- For any given value of X,

## The Least Squares Regression Line

Linear regression finds the straight line, called the
**least squares regression line** or LSRL, that
best represents observations in a
bivariate data set. Suppose *Y* is a dependent variable,
and *X* is an independent variable. The population
regression line is:

Y = Β_{0} + Β_{1}X

where Β_{0} is a constant,
Β_{1} is the regression coefficient,
X is the value of the independent variable, and Y is the
value of the dependent variable.

Given a random sample of observations, the population regression line is estimated by a sample regression line. The sample regression line is:

ŷ = b_{0} + b_{1}x

where b_{0} is a constant,
b_{1} is the regression coefficient,
x is the value of the independent variable, and ŷ is the
*predicted* value of the dependent variable.

## How to Define a Regression Line

Normally, you will
use a computational tool - a software package (e.g., Excel) or a graphing calculator -
to find b_{0} and b_{1}. You enter the
*X* and *Y* values into your program or calculator,
and the tool solves for each parameter.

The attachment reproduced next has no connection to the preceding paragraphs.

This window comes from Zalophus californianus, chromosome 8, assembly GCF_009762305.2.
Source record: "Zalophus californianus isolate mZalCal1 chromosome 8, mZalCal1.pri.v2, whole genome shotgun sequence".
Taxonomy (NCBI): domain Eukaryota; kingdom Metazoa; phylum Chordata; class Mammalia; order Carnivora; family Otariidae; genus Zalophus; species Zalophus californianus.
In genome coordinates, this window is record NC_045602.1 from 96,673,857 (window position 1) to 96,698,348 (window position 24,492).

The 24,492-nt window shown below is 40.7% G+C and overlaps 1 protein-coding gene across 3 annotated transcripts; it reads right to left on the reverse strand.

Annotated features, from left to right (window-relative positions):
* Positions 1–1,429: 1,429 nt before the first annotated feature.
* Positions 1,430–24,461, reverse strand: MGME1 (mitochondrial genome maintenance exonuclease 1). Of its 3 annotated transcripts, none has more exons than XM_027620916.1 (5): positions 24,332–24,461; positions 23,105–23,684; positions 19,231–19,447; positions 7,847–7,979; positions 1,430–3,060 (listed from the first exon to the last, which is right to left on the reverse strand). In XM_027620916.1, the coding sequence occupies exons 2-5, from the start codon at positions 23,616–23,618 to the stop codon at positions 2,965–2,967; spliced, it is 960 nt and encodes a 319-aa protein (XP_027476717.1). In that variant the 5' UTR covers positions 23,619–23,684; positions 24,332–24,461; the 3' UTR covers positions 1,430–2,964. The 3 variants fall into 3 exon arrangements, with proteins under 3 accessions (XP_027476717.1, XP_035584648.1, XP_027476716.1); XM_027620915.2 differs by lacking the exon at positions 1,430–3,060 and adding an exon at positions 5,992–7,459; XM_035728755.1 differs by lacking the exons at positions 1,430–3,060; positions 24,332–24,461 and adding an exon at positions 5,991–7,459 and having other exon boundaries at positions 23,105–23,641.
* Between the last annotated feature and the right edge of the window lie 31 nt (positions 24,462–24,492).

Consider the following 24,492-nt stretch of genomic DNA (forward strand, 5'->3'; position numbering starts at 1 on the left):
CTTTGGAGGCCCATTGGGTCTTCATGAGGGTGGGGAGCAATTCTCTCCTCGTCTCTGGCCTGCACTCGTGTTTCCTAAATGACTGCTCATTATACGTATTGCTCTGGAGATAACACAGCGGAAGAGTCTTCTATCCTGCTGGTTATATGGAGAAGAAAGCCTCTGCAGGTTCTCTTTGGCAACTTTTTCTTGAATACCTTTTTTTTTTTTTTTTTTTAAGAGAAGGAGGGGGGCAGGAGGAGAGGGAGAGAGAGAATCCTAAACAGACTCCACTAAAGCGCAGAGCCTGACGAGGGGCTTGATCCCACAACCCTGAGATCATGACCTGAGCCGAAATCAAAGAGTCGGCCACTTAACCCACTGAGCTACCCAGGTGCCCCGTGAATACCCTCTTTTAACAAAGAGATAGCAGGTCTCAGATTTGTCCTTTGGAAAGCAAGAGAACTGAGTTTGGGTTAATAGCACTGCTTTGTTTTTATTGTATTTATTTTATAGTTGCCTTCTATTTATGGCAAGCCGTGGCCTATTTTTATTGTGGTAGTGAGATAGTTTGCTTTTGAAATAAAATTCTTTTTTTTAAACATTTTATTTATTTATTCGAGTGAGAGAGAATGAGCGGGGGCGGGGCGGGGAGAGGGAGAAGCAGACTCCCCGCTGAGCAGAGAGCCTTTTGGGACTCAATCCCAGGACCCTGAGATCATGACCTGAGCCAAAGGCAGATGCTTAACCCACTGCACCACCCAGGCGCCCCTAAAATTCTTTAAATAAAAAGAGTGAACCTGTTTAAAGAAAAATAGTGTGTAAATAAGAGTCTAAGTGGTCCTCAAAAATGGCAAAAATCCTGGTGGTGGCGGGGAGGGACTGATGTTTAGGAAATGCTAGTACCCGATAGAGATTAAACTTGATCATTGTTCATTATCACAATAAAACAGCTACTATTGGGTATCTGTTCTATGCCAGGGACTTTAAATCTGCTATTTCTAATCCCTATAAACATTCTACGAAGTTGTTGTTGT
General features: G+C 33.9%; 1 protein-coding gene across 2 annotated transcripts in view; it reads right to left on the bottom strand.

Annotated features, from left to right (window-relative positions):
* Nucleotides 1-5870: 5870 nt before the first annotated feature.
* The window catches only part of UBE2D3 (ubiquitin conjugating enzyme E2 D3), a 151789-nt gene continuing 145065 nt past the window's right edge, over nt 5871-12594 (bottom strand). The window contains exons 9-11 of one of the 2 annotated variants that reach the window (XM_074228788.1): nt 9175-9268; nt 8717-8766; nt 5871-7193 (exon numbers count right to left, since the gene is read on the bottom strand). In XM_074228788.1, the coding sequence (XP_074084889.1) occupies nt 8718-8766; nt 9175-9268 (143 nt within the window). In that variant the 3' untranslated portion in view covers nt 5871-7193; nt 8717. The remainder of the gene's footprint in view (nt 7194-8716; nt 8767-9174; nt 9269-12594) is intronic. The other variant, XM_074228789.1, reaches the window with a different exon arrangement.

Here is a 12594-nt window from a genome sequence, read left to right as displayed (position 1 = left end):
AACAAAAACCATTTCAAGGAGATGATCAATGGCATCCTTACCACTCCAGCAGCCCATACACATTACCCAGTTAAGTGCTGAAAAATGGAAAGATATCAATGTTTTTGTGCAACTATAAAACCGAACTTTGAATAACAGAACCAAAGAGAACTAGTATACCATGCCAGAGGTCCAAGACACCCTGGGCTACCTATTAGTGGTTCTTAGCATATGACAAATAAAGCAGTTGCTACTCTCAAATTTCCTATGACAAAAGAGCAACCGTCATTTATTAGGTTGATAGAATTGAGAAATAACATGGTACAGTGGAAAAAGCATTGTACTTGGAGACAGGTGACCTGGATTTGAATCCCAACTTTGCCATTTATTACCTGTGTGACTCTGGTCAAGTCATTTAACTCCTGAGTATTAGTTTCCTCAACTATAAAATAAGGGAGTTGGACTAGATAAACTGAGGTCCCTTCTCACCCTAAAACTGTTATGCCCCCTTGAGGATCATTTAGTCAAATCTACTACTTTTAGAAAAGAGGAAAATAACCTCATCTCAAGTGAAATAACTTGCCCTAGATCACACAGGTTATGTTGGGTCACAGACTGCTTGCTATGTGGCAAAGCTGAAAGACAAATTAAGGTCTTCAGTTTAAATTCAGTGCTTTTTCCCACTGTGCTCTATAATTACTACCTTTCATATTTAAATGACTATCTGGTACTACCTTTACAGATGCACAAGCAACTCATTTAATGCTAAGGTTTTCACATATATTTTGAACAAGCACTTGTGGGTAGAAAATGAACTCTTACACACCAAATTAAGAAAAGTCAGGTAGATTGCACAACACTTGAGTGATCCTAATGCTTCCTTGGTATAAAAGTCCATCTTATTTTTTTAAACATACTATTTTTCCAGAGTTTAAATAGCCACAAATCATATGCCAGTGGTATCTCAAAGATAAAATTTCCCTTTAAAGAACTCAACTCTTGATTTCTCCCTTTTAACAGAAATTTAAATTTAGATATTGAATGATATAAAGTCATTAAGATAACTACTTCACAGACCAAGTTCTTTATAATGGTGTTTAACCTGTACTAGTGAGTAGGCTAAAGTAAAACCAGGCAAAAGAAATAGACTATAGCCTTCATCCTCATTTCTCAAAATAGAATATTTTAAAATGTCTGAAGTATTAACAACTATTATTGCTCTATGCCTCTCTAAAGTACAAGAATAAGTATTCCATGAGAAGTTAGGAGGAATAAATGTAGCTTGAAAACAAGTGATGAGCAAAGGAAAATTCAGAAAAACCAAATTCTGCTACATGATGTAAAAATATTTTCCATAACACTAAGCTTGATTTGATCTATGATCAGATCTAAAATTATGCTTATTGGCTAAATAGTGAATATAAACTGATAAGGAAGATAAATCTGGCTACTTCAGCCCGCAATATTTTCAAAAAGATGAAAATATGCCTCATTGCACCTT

In the unlikely event that you find yourself on a desert island
without a computer or a graphing calculator, you can solve for
b_{0} and b_{1} "by hand". Here are the
equations.

b_{1} = Σ [ (x_{i} - x)(y_{i} - y) ] / Σ [ (x_{i} - x)^{2}]

b_{1} = r * (s_{y} / s_{x})

b_{0} = y - b_{1} * x

where b_{0} is the constant in the regression equation,
b_{1} is the regression coefficient,
r is the correlation between x and y,
x_{i} is the *X* value of observation *i*,
y_{i} is the *Y* value of observation *i*,
x is the mean of *X*,
y is the mean of *Y*,
s_{x} is the standard deviation of *X*, and
s_{y} is the standard deviation of *Y*.

## Properties of the Regression Line

When the regression parameters (b_{0} and b_{1})
are defined as described